Buying into Olympic hype
No more front-page photos of the tattered American flag that flew at ground zero.
No more polls of overwhelmingly wrong guesses that former New York mayor Rudy Giuliani would light the cauldron.
And no more figure skating drama – at least for another four years.
The 2002 Winter Olympics are finished. You may now return to your regularly scheduled lives. And Tom Brokaw can stop wearing that ugly purple sweater and hideous red vest.
More than once I’ve been called less than patriotic. But my love for America has nothing to do with my disinterest in the Olympics. In fact, it’s because of my respect for this country that I hate to see the beginning of what inevitably happens after the Olympic cauldron has been extinguished: the exploitation and commercialization of heroes.
Have you eaten your Wheaties lately? If not, there’s not much time left before the picture of an Olympic favorite from Salt Lake is slapped on its boxes. In 1996, it was track and field star Michael Johnson. Next to the image of Johnson, in the midst of his Olympic glory, was the cereal’s signature slogan, “The Breakfast of Champions!”
I guess that’s to be expected from this General Mills product that has a reputation for capitalizing on sports greats.
Office Depot was certainly no stranger during this year’s winter games. Its Olympic-themed “experts” commercials may have tried to drop subtle Olympic tid- bits along the way, but I found the double-take intro at the start of each of its commercials annoying. If I wanted to know how curling got started, I’d log onto or and ask the “Olympic expert.” Between those two sites, I learned more about skeleton than I wanted.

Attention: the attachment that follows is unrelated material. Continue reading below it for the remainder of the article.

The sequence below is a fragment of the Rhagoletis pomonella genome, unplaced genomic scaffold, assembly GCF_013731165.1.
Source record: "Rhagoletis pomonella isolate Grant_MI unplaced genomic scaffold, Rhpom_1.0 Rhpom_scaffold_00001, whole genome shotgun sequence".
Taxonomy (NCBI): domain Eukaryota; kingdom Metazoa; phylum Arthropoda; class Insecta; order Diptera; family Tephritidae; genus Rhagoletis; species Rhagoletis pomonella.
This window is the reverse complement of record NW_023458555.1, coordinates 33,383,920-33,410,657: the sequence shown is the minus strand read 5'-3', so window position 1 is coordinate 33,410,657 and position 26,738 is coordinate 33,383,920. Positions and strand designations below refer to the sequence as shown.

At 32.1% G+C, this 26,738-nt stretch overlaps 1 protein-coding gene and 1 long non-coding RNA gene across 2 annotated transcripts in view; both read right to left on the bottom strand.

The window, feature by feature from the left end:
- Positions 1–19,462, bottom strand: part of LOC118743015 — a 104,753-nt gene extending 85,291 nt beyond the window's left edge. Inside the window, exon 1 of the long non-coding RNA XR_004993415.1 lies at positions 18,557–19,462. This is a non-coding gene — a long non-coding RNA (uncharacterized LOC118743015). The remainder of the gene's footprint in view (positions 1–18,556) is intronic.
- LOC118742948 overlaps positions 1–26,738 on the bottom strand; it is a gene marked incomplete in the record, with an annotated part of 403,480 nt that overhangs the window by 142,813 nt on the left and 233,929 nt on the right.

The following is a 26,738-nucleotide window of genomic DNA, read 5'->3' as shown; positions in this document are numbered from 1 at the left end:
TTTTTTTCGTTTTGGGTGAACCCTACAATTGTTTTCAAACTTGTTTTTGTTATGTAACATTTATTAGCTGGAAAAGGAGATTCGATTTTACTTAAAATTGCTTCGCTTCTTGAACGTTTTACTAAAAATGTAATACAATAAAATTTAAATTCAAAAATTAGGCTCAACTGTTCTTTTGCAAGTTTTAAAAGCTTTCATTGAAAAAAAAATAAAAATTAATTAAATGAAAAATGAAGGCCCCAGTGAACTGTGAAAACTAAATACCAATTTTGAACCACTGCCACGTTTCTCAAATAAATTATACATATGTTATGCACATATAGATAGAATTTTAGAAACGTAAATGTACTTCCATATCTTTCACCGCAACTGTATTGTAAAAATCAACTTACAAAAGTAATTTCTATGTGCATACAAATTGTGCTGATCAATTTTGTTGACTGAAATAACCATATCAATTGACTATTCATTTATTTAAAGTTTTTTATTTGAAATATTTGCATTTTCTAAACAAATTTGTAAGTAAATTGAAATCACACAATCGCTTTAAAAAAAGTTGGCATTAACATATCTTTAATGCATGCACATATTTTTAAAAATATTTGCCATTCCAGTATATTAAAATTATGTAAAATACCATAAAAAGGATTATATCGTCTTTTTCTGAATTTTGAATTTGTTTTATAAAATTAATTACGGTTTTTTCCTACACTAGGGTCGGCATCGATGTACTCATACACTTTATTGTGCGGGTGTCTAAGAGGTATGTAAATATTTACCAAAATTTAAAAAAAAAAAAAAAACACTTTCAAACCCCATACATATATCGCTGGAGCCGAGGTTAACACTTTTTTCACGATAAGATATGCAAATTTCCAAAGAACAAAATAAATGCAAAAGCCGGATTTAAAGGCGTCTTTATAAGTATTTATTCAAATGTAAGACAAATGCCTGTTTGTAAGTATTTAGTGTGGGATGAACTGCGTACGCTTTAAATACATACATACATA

What I worry about most now that the games have ended is that someone new to Olympic stardom, like Sarah Hughes, will lose sight of what it means to be an Olympic champion.
Hughes wasn’t expected to even make it to the platform. And with Michelle Kwan favored in her category, Hughes said during a post-event interview that skating for gold wasn’t a goal. Therein lies the beauty of the Olympics. A one-time metal-mouth teen from Great Neck, New York, can move through the ranks from No. 4 to No. 1 and leave an international audience stunned.
It’s a word that seems to fit the most memorable moments of this year’s Winter Olympics. Just ask Australian Steven Bradbury.Bradbury was so far removed from the possibility of obtaining a medal, even he had trouble believing the results of his short-track speed skating competition. The Australian could only say, “I don’t know what happened.” Bradbury went from trailing his opponents to being the last man standing and in the most-coveted place at the Olympics – the gold medalist spot.
When it’s all said and done, and Salt Lake is left once again barren of its Olympic hype, it’s not the Wheaties box I’ll turn to for a reminder of the 2002 games. Instead, I’ll remember the tales of the true Olympians, such as Hughes and Bradbury. I’ll think about the upset that Hughes gave to Kwan. I’ll think about Bradbury’s thoughts when he realized he was the first to cross the finish line – “My God. I think I won.” And I’ll trust that future Olympians will keep in mind that million-dollar endorsements may come and go. But the chance to call yourself an Olympian is an experience that should never be cheapened.
- Kevin Graham is The Oracle editor in email@example.com